Why has the economic value of education stopped rising over the past ten years? The most likely explanation seems to be that the booming economy of the late 1990s helped to increase the average earnings of all workers, including those at the low end of the skills distribution.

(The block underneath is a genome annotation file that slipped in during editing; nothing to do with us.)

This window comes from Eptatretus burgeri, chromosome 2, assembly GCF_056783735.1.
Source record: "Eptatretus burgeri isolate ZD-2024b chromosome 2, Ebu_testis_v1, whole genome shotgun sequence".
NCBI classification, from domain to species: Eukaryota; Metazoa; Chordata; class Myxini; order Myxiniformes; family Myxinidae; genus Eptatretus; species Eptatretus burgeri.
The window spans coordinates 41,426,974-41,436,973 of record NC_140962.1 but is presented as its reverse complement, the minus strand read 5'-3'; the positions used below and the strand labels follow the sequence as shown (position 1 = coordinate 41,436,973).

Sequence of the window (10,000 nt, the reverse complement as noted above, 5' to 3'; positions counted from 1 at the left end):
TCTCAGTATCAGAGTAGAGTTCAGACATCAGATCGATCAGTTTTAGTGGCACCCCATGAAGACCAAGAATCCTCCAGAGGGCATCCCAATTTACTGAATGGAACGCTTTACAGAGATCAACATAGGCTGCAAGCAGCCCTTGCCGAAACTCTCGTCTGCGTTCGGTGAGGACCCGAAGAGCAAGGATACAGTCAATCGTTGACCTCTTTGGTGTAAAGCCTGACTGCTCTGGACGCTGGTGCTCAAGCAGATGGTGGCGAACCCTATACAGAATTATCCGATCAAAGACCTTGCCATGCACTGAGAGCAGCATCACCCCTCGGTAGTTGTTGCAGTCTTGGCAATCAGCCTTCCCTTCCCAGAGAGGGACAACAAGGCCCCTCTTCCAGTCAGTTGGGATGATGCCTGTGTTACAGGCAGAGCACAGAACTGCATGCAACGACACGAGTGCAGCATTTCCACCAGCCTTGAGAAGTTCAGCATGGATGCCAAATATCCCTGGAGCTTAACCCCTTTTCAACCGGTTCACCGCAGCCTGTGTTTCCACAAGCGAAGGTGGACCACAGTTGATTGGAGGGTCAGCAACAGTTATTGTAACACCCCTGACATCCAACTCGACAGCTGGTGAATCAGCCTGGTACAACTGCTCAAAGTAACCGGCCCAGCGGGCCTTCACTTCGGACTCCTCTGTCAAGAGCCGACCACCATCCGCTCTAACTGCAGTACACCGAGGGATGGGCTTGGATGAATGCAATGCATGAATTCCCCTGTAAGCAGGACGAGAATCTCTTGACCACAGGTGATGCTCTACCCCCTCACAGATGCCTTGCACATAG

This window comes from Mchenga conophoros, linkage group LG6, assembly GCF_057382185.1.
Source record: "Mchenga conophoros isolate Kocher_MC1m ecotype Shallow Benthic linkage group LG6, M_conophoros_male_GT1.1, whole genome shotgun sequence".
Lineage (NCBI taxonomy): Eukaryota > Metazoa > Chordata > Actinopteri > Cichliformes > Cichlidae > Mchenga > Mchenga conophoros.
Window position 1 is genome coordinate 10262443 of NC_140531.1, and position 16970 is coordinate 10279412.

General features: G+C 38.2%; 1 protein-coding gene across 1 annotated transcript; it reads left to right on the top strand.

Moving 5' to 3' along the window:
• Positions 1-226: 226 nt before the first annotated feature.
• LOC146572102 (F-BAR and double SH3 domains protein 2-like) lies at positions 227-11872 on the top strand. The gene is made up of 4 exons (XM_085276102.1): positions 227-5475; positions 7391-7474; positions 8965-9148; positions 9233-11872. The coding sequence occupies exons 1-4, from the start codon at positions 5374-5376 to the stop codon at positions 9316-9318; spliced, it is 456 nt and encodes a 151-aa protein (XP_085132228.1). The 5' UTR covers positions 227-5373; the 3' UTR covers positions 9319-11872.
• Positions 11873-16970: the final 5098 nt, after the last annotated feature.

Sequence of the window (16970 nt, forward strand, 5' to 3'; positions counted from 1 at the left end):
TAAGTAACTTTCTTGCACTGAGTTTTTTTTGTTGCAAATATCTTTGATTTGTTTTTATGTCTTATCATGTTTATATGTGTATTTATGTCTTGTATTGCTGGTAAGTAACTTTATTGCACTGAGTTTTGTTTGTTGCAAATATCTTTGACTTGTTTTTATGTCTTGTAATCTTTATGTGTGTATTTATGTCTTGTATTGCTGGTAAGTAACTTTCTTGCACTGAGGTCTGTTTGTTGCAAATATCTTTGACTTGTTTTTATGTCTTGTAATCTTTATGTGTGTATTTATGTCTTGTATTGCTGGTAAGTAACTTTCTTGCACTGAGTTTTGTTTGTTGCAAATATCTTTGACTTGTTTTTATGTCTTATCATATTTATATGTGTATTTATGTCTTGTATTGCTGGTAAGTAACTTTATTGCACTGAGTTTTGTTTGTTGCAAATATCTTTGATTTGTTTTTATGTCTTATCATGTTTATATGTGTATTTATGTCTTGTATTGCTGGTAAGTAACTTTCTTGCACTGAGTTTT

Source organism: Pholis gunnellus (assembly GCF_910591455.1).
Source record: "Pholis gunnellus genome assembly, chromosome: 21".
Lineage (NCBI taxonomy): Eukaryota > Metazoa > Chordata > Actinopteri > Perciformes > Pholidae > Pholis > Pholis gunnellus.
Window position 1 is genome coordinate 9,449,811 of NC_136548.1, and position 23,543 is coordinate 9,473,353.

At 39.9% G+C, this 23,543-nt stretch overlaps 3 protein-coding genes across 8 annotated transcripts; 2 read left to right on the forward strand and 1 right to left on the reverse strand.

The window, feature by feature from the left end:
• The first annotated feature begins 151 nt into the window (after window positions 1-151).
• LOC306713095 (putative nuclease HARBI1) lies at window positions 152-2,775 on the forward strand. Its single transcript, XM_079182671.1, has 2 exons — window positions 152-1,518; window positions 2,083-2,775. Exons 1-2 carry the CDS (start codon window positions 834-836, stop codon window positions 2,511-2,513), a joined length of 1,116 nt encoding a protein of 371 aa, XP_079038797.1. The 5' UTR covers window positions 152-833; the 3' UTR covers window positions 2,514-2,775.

In the 1980s, education was an increasingly worthwhile investment. According to data from the Current Population Survey (CPS), in 1979, men and women with a bachelor’s degree or higher earned $30,507 per year, 77% more than the $17,283 per year earned by workers with only a high school diploma. By 1989, annual earnings of those with a college degree had risen to $37,288, nearly double the $18,952 earned by high school graduates. Similarly, high school graduates earned 47% more per year, on average, than high school dropouts in 1979 ($17,283 versus $11,737), and high school graduates earned 80% more than high school dropouts in 1989 ($18,952 versus $10,522).
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